Disability Insurance


Home > Insurance Policies > Disability
Disability income insurance insures the beneficiary’s earned income against the risk that the disability creates a barrier for a worker to complete the core functions of their work.  It encompasses paid sick leave, short-term disability benefits, and long-term disability benefits.  Currently, it is estimated that nearly 18.5% of Americans are currently living with a disability, and 1 out of every 4 people in the US workforce will suffer a disabling injury before retirement.

  • Individual disability insurance is for those whose employers do not provide benefits, and self-employed individuals who desire disability coverage.  Premiums and available benefits for individual coverage vary considerably between companies, occupations, states and countries.  Generally speaking, premiums are higher for policies that provide more monthly benefits, offer benefits for longer periods of time, and start payments of benefits more quickly following a disability claim.
  • High-limit disability insurance is designed to keep individual disability benefits at 65% of income regardless of income level.  Coverage is typically issued supplemental to standard coverage.  With high-limit disability insurance, benefits can be anywhere from an additional $2k-$100k per month.
  • Key-person disability insurance provides benefits to protect a company from financial hardship that may result from the loss of a key employee due to disability.  The company can use the benefits to hire a temporary employee should the disabled employee’s disability appear to be short-term.  In the case of a permanent disability, benefits are used to help defray costs related to hiring a replacement, including recruitment, training, startup, loss in revenue and unfunded salary continuation costs.
  • Business overhead expense (BOE) disability insurance coverage reimburses a business for overhead expenses should the owner experience a disability.  Eligible benefits include: rent or mortgage payments, utilities, leasing costs, laundry/maintenance, accounting/billing and collection service fees, business insurance premiums, employee salaries, employee benefits, property tax, and other regular monthly expenses.
  • Social Security Disability Insurance (SSDI) and Supplemental Security Income (SSI) are programs that provide a floor beneath all other disability insurance.  In essence, they are the safety net that catches everyone who was otherwise uninsured or underinsured.  In addition to the federally funded programs, California offers state funded disability insurance.  The state program is designed for short term disabilities only and coverage amount is determined by the applicant’s level of income over the previous 12 months.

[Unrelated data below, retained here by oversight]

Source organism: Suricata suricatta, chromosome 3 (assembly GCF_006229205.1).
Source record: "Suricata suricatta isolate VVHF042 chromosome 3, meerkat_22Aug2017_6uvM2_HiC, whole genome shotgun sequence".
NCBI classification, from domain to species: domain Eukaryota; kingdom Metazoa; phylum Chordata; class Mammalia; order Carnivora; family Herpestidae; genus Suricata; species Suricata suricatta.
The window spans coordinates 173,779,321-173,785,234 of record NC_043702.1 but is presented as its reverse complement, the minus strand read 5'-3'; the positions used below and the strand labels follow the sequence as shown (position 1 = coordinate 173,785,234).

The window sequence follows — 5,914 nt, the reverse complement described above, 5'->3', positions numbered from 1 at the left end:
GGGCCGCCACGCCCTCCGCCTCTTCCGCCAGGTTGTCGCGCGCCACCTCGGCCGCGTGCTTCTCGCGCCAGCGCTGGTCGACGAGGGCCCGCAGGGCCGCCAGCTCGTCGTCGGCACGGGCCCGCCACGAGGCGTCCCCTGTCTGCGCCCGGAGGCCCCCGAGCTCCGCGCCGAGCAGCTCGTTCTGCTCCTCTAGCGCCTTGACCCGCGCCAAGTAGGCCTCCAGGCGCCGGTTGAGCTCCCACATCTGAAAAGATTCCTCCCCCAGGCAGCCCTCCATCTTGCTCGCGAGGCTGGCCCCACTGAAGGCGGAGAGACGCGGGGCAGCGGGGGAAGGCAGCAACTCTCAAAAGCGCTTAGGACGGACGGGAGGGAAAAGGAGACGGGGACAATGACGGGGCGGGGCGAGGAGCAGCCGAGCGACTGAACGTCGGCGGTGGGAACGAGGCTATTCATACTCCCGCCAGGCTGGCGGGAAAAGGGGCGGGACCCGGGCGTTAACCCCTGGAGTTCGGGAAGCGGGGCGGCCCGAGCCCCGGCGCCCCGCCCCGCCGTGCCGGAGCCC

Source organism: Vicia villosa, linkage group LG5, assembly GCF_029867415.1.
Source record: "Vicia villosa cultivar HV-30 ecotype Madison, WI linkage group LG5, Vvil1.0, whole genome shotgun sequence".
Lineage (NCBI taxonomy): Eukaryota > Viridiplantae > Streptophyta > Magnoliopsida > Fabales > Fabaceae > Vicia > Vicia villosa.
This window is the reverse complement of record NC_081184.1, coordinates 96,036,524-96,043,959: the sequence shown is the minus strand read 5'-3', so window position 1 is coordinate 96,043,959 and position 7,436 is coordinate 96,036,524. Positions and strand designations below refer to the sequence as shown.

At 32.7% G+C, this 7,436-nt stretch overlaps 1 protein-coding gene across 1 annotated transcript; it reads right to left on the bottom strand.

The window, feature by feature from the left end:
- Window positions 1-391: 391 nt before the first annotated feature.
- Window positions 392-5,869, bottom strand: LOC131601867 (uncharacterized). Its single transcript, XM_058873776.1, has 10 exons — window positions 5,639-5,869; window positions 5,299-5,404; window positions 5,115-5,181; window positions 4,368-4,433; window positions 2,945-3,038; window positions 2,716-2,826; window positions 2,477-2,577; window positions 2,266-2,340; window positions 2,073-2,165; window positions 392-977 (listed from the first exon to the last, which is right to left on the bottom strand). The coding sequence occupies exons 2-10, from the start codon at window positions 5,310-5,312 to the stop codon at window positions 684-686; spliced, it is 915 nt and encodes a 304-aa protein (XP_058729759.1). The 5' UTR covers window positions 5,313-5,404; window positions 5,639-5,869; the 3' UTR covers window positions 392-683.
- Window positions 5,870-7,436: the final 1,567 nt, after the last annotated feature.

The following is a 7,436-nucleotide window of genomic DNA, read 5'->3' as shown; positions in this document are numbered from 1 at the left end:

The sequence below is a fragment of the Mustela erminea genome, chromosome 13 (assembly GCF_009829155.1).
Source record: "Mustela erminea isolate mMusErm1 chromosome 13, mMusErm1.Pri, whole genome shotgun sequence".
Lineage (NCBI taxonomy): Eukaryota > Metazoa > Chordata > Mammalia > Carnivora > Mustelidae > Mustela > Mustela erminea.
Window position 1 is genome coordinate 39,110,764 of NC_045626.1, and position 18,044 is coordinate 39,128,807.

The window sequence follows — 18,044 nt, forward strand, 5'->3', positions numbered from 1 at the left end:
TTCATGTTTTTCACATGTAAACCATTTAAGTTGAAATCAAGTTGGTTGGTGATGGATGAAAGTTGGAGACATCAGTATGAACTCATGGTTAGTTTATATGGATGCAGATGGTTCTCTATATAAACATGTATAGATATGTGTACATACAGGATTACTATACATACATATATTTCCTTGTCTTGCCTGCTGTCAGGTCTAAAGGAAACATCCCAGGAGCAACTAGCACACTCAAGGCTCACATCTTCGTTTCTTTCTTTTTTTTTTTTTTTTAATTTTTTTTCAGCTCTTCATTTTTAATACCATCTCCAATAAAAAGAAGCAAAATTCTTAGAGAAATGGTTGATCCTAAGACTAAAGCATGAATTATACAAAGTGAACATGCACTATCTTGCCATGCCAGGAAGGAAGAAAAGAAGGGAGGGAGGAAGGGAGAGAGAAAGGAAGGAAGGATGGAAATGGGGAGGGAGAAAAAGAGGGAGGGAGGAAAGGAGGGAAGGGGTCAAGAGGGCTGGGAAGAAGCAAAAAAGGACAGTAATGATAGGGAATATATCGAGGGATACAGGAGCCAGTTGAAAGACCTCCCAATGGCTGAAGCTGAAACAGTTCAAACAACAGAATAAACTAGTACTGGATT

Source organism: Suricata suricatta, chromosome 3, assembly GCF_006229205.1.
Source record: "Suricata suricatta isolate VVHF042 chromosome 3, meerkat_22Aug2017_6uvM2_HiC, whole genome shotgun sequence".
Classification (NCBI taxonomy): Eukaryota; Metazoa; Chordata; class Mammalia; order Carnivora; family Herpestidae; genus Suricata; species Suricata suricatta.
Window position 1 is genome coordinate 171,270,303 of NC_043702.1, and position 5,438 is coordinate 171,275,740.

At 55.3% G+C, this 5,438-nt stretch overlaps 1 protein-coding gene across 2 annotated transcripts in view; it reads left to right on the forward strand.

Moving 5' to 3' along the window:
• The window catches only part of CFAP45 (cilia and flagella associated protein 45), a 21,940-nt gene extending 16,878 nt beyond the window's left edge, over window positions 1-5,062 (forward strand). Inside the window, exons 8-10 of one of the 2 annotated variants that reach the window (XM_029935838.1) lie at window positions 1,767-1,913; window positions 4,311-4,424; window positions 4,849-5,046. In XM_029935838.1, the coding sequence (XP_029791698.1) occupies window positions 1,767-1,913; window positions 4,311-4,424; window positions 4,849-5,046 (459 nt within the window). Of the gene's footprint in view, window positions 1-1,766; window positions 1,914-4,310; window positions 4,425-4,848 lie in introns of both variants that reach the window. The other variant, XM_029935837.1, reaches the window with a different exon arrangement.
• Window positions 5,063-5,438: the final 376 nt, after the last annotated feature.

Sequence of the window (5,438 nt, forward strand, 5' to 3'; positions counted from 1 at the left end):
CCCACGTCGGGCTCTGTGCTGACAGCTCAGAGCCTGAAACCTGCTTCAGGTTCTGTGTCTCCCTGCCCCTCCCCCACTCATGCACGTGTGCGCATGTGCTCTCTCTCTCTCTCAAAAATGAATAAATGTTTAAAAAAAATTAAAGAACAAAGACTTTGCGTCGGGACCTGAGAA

• Employer-supplied disability insurance (Workers’ compensation) –  One of the most common reasons for disability is on-the-job injury, which explains why the second largest form of disability insurance is that provided by employers to cover their employees.  Workers’ compensation (workman’s comp, workmen’s comp, worker’s comp) offers payments to employees who are temporarily unable to work because of a job-related injury.
  • Short term disability insurance (STD) coverage typically starts anywhere from 1 to 14 days after your employee suffers a condition that leaves them unable to work.  Many times, employees are required to use sick days before short term disability kicks in, if it’s an illness that keeps them out of work for an extended period of time.  This is why there is usually a different policy for short term disability for sickness versus an injury.  The duration of short term disability benefits are typically between 10 to 26 weeks.
  • Long term disability insurance (LTD) begins to assist the employee when the short term disability insurance benefits end (generally after three to six months).  LTD pays an employee a percentage of their salary, typically 50-70%.  Some estimates state that the average employee with a LTD misses 2.5 years of work.  Some plans only pay out 5-10 years worth of disability to anyone qualified, while others will pay out till age 65.  LTD is usually provided by employers, and there are a variety of different plans available for employers to offer as a part of a comprehensive employee benefits package.  Payments to an employee from their employer’s long term disability insurance are taxable income whereas payment from an employee purchased plans are usually not.

We’d love to hear from you

Contact Us

Recent News

Common ERISA Penalties by the DOL

The Department of Labor recently released their inflation-adjusted penalties for ERISA, the Family Medical Leave Act, and the Genetic Information Nondiscrimination Act.

SPD Requirements – Erisa Wrap Compliance

The Employee Retirement Income Security Act (ERISA) oversees group benefit plans, and with the onset of the Affordable Care Act, the ERISA Summary Plan Description (SPD) requirements are in the spotlight.